Craftsman makes custom cornhole games

7/19/2014 7:00 AM
By Associated Press

CHARLESTON, W.Va. (AP) — Cornhole was an unfamiliar word to Patrick Smith when he was first asked to use his woodworking talents to make the game.

"My neighbor asked me to build one for her brother," Smith said. "She knew I liked woodworking. I had never heard of the game."

After doing some research, he agreed to her request. As word spread about his ability, he began getting an avalanche of requests for his handmade games.

"They sold so fast," he said. "I've made hundreds of them."

He makes the wooden portion of the game while his mother, Jean Smith, sews the bags filled with corn to be tossed. Some sets are quite elaborate and can be custom-made with the emblem of a favorite team, television show or most any interest.

On a recent day, he had several lined up near his outdoor concession trailer located on a lot between the two entrances of Constellium's Ravenswood plant along Route 2. The themes included West Virginia University Mountaineers, Duck Dynasty, and Harley Davidson.

"I make miniature ones for 3- and 4-year-olds," he said. "I make half size ones for dorm rooms. They are eye-catching."

He has lost count of the number of games he has made and sold.

"It's a great backyard game and it's safe for younger kids," he said. "It's a game for all ages."

Smith, 45, is a former construction worker who tired of traveling and decided to find other ways to make a living in order to spend more time with family, including his wife, three children, and his mother, who is a widow.

As a result, he and his mother tend to work together frequently making games and running a concession stand near her home. The games are made in a shed near her house and the food stand within walking distance so that she can pitch in when her son is busy.

The food business is called T & T Concession, a name that stands for toss and turn as a link to the cornhole games.

Each game includes two boards and eight bags. The boards are set up a distance apart with players trying to toss bags through the hole of the wooden board on the opposite side. There are specific rules and regulations to follow, according to the American Cornhole Association. Of course, some folks simply make up their own rules.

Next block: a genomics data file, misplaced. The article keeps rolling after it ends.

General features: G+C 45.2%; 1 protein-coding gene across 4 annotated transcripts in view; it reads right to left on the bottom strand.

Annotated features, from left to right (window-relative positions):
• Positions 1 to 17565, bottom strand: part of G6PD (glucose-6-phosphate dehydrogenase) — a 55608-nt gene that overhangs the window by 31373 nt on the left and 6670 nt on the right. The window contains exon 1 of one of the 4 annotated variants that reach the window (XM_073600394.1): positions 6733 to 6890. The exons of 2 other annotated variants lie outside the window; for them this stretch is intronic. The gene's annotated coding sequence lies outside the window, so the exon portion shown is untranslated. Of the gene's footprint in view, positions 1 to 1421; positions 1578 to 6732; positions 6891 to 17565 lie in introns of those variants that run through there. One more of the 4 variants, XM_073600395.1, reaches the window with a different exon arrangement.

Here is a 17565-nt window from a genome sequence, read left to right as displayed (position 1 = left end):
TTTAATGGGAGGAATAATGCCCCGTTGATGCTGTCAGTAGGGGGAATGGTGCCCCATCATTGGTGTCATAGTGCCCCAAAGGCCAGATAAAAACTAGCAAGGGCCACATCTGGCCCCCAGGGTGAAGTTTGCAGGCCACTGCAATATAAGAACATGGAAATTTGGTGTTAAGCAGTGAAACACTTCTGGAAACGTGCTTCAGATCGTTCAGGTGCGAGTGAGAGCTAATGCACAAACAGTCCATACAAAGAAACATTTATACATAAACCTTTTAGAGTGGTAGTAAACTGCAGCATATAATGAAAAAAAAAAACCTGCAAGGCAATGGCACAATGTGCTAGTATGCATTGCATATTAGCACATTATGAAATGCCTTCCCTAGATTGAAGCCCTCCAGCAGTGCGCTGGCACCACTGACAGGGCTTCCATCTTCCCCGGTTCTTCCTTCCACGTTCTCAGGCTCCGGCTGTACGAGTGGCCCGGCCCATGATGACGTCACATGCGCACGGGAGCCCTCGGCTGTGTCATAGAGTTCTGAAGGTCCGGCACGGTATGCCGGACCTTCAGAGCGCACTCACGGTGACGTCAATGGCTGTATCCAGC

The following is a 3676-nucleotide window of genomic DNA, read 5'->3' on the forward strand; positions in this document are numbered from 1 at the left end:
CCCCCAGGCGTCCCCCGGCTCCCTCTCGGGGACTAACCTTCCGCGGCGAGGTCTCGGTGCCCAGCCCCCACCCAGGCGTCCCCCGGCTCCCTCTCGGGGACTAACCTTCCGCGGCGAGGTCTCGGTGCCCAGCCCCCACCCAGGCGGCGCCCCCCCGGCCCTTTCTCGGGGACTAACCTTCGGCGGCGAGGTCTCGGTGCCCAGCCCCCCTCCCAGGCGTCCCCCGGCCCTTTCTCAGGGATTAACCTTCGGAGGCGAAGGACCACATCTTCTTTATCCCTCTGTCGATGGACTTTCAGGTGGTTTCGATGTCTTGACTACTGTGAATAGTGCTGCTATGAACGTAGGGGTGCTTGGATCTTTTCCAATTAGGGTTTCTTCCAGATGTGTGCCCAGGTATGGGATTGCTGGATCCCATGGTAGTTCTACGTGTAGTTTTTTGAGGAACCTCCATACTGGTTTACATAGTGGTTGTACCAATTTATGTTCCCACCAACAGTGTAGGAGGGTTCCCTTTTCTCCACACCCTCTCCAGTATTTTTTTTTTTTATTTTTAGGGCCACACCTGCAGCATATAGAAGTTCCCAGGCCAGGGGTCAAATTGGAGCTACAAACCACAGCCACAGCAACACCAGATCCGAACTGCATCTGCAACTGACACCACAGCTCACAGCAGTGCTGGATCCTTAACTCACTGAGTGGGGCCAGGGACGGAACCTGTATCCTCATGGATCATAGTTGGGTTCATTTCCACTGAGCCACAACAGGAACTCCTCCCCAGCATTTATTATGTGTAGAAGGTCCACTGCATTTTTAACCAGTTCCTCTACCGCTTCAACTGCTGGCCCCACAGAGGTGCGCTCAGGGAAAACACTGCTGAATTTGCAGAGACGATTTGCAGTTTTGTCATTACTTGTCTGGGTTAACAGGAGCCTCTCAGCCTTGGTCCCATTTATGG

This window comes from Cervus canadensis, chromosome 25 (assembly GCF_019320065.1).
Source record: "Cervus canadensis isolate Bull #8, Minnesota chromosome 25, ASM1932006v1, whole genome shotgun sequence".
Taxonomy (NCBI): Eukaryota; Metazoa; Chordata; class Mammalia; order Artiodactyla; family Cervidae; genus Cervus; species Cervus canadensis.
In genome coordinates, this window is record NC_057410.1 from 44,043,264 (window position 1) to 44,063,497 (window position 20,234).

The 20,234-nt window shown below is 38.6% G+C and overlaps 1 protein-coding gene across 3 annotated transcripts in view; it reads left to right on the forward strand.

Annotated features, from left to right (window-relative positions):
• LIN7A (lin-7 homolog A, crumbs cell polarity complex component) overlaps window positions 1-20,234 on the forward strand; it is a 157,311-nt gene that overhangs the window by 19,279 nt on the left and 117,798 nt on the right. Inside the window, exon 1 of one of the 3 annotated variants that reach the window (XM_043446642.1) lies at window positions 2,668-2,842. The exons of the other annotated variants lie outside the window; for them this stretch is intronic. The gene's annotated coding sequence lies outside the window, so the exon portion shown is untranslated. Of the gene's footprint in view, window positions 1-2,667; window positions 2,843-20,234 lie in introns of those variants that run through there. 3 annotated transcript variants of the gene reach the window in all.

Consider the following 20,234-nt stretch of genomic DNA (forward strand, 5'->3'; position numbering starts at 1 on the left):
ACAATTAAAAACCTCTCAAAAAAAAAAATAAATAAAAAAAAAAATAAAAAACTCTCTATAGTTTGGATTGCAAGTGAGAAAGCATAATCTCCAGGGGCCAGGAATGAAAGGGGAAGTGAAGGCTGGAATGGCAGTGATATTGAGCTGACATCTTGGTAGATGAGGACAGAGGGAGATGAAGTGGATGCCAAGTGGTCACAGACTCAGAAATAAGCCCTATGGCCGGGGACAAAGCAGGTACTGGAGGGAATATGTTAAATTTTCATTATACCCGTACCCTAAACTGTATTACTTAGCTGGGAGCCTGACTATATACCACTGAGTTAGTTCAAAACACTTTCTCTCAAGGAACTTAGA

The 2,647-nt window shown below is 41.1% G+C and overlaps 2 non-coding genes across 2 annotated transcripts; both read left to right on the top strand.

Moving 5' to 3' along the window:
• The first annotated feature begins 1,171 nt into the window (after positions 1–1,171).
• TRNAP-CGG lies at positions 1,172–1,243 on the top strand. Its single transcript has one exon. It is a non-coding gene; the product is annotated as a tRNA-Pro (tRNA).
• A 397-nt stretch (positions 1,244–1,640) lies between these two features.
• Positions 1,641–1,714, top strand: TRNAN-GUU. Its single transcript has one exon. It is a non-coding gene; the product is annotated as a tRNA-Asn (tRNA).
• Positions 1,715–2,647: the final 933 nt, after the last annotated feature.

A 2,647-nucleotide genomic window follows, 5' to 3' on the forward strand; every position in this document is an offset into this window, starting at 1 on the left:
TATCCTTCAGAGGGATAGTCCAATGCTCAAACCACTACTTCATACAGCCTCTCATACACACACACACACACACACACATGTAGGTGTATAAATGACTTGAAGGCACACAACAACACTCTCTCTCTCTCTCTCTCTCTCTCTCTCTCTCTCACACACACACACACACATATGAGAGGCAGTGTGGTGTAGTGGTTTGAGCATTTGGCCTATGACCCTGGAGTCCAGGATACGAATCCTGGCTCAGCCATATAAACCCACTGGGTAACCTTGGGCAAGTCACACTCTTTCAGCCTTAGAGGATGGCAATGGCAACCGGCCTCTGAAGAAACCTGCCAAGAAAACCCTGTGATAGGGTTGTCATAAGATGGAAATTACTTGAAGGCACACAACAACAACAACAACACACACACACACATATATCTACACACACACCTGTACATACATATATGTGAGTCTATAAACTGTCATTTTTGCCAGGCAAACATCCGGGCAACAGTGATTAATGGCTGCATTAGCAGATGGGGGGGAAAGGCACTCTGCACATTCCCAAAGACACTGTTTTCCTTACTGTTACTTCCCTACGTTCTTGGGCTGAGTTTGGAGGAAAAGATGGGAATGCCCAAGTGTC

Smith's games range in price from $75 for half-size games to $150 to the full-size ones with elaborate decals which he purchases from Custom Detail in Ripley for applying to his masterpieces. A full-size basic wooden game is $80 while one for children runs around $50. If the bags wear out, eight new ones may be purchased for $20.

Since he began making the games five years ago, their popularity has been surprising. He used profits from selling games to open the concession trailer. The food business is open from 11 a.m. until about 6 p.m. Monday through Friday with a menu that includes hot dogs, hamburgers, BBQ pork, chili cheese fries, grilled chicken subs, and funnel cakes. The games are frequently set up near the concession trailer to draw attention of passersby.

On a recent day, a customer who had previously purchased a cornhole game stopped by the concession stand for drinks and food.

Jim Hamilton, of Evans, and his son, Jacob, 16, agree it's a fun, competitive game for the entire family.

"I have five kids age 3 to 18," Hamilton said. "We play at family gatherings and cookouts. It's great entertainment for everyone. It's a lot of fun."

The games are sold at fairs, festivals and various events where Jean Smith takes along her crafts such as soft storybooks for toddlers, baby blankets, quilts, and holiday decorations. Aside from making crafts and helping at the food stand, Jean, 71, also enjoys gardening and playing softball as part of a team.

She and her son are at the Jackson County Farmers Market each Saturday with their cornhole games as well as vegetables or plants.

Orders for games may be placed by calling 304-373-7015.

The Jackson County Farmers Market is open 8 a.m. to about 3 p.m. Saturdays from April through October. It is located on the lot of New Stone Plaza in Ripley.

Other regular vendors are Cheryl Riter with plants and vegetables; Hartley Farms with vegetables; Nana's Kitchen with Amish friendship breads, pepperoni rolls, and sourdough rolls; Lilly of the Valley with goat milk soaps, TLC Farm Goat Dairy with milk, cheeses, and Italian ice cream; Leavitt Farms with jams, jellies, pickles and relishes; and Miss Mona's Sauces with salsa and barbecue sauces. Occasionally, other vendors are on hand with eggs, honey and fresh chicken.

For more information on Jackson County Farmers Market check out Facebook or call Judy Hartley at 304-372-8058.

___

Information from: Charleston Daily Mail, http://www.charlestondailymail.com


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